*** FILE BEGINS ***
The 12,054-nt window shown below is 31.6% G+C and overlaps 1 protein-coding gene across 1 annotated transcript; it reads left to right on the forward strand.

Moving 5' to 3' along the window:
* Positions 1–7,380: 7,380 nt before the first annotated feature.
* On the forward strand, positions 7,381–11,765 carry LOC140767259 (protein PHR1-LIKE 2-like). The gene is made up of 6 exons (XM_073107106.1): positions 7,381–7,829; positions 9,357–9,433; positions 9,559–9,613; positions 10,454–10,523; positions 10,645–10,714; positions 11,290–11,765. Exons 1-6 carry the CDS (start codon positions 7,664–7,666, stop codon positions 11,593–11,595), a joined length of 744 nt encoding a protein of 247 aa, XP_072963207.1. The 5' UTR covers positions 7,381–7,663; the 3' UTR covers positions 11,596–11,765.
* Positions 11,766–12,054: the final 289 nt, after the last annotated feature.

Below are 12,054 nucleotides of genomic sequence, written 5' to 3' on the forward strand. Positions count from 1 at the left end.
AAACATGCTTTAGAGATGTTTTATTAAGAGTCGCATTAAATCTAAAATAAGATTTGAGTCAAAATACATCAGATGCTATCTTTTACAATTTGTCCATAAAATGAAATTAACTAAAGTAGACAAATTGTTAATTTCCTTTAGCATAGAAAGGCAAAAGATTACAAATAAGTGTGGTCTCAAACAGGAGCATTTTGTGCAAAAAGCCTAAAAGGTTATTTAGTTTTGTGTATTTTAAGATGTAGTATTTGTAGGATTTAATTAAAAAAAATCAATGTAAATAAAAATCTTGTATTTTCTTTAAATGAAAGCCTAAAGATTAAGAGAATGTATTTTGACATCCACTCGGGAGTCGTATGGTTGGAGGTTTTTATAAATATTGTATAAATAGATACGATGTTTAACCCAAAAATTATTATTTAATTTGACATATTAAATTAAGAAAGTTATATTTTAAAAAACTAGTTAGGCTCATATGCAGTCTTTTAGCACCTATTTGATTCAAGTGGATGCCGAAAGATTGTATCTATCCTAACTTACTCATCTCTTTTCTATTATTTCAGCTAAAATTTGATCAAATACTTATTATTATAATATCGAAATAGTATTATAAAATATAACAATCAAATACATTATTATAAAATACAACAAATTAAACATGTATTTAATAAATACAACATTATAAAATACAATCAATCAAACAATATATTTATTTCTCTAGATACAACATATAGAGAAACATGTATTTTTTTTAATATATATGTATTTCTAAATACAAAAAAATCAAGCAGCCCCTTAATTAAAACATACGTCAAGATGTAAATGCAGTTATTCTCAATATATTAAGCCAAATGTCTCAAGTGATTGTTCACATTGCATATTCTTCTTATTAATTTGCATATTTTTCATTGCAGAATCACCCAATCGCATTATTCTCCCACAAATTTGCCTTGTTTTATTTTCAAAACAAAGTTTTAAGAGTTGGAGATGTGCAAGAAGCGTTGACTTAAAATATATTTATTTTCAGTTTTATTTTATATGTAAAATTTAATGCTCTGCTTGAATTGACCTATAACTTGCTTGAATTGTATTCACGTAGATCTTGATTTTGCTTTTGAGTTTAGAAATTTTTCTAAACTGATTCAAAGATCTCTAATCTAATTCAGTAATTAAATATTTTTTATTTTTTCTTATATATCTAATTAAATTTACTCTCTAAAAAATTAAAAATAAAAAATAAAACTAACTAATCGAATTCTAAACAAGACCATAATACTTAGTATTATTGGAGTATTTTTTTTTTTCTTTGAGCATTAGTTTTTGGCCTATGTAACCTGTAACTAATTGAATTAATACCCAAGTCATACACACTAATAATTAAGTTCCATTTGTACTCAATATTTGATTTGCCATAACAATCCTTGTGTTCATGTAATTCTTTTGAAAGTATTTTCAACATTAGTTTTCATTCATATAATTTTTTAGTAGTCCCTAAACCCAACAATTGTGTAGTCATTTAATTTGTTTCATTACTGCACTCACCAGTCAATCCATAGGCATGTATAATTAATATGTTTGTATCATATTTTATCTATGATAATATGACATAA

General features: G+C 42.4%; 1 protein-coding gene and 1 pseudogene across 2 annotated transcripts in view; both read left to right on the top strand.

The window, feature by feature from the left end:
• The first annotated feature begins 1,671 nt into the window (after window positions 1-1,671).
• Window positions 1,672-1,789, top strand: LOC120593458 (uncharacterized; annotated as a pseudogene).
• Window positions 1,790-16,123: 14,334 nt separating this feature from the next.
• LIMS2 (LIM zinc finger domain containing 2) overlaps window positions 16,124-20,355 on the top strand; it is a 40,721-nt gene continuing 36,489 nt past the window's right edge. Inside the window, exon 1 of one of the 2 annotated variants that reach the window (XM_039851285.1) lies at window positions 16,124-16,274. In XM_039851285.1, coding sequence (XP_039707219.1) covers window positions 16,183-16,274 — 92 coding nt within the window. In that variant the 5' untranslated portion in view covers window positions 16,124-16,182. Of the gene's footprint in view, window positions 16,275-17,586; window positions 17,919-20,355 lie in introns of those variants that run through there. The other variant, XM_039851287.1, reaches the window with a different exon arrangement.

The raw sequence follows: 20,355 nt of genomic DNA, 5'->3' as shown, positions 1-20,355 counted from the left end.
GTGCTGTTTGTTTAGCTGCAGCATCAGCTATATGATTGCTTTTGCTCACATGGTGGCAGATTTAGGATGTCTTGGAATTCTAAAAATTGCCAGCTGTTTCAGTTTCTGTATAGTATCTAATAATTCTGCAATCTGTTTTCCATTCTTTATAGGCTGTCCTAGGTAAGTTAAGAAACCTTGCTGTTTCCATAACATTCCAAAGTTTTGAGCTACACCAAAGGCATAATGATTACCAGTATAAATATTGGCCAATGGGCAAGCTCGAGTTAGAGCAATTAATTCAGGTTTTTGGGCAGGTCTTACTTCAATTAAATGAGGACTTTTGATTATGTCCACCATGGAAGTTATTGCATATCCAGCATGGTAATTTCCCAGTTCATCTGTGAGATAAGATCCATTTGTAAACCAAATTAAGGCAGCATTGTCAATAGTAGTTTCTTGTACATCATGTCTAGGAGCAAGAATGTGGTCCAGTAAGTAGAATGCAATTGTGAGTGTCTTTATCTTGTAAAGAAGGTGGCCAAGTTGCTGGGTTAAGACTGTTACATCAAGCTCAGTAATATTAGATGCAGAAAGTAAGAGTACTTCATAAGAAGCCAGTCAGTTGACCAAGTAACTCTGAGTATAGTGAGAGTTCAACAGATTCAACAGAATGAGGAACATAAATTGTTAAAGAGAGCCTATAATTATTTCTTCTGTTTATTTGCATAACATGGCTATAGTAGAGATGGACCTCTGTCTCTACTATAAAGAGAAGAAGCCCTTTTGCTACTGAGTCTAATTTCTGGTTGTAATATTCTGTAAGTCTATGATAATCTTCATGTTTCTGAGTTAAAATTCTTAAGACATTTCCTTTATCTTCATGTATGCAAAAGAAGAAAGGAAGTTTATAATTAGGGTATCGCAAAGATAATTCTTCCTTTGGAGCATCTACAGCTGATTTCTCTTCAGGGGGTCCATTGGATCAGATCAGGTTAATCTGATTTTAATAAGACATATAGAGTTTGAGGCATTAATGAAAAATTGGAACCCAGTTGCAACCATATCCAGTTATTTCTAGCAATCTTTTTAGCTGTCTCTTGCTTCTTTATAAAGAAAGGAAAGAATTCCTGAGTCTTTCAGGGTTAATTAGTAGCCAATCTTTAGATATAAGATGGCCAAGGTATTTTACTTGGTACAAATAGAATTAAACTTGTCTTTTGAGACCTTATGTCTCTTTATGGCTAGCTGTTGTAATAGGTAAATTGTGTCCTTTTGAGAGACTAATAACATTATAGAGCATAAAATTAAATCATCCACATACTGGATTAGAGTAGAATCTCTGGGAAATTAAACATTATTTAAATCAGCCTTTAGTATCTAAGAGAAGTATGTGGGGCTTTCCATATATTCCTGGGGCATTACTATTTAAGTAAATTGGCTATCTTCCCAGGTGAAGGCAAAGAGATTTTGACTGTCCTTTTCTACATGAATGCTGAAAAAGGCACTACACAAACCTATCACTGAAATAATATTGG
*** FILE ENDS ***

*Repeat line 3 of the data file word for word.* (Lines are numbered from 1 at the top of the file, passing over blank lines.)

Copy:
* Positions 1–7,380: 7,380 nt before the first annotated feature.